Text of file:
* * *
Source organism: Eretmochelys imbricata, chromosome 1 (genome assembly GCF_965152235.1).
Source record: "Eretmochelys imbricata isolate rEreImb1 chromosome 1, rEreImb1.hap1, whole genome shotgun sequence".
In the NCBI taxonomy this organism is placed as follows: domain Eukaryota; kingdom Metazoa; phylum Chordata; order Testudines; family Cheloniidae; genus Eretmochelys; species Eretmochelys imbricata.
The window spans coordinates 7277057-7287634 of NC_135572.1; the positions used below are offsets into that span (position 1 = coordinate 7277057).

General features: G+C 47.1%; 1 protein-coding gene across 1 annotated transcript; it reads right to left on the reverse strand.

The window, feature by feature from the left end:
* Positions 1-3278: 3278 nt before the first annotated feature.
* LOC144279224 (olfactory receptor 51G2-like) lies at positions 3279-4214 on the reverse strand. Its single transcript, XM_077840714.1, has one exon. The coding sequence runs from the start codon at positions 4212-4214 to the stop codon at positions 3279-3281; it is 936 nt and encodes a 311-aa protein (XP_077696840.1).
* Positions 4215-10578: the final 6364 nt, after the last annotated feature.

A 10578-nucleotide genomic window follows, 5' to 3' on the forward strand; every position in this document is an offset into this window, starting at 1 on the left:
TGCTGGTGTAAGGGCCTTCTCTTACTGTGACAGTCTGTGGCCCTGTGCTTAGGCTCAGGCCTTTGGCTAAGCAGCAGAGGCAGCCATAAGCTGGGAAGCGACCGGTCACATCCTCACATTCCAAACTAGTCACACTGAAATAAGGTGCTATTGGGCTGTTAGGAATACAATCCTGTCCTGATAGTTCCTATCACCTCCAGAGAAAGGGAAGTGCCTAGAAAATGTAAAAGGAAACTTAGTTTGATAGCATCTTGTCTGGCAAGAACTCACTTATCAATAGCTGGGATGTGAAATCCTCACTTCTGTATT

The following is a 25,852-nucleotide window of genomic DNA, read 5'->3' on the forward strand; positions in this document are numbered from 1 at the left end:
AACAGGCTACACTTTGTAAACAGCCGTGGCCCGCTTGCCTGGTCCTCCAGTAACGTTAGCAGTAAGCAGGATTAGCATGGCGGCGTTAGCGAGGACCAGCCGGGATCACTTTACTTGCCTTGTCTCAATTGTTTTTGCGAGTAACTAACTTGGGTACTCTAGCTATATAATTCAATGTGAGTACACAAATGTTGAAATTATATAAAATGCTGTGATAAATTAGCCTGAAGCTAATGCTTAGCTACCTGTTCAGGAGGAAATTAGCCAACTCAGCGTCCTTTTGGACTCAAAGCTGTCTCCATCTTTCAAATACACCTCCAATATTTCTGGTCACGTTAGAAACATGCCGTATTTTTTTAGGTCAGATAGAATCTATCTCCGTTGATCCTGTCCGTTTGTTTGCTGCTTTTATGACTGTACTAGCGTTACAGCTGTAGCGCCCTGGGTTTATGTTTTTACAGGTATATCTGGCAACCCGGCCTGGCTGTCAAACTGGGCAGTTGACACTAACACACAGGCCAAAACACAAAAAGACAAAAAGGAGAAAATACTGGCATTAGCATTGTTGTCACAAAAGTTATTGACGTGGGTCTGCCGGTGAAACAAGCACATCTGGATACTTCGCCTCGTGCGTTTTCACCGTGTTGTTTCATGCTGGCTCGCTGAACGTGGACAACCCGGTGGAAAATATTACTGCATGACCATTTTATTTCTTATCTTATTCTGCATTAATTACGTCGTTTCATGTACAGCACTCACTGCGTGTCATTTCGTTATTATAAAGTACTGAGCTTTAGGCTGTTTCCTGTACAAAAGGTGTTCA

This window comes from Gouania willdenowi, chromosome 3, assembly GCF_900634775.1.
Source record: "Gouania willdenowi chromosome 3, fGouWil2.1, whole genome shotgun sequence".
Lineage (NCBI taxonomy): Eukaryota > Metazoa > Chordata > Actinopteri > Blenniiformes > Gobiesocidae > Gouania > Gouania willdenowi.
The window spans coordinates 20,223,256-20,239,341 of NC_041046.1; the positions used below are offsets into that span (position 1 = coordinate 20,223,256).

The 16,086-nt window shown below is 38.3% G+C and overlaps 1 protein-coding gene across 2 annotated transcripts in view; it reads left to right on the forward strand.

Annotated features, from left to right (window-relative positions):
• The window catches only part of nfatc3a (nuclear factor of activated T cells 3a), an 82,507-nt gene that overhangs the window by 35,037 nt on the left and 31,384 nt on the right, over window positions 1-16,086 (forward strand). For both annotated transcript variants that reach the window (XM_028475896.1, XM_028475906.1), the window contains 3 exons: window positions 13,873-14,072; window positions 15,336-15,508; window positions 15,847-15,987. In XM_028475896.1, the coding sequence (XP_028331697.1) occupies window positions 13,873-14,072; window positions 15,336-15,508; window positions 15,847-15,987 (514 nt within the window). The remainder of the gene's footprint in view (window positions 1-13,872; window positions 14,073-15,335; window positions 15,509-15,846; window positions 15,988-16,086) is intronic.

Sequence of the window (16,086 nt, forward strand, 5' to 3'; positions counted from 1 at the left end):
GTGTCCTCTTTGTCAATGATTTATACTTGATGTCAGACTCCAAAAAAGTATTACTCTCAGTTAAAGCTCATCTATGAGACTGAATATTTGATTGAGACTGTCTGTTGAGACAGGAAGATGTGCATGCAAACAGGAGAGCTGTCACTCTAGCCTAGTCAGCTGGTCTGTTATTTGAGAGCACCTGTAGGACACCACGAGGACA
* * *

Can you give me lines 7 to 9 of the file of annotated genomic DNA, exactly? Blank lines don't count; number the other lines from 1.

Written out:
* Positions 1-3278: 3278 nt before the first annotated feature.
* LOC144279224 (olfactory receptor 51G2-like) lies at positions 3279-4214 on the reverse strand. Its single transcript, XM_077840714.1, has one exon. The coding sequence runs from the start codon at positions 4212-4214 to the stop codon at positions 3279-3281; it is 936 nt and encodes a 311-aa protein (XP_077696840.1).
* Positions 4215-10578: the final 6364 nt, after the last annotated feature.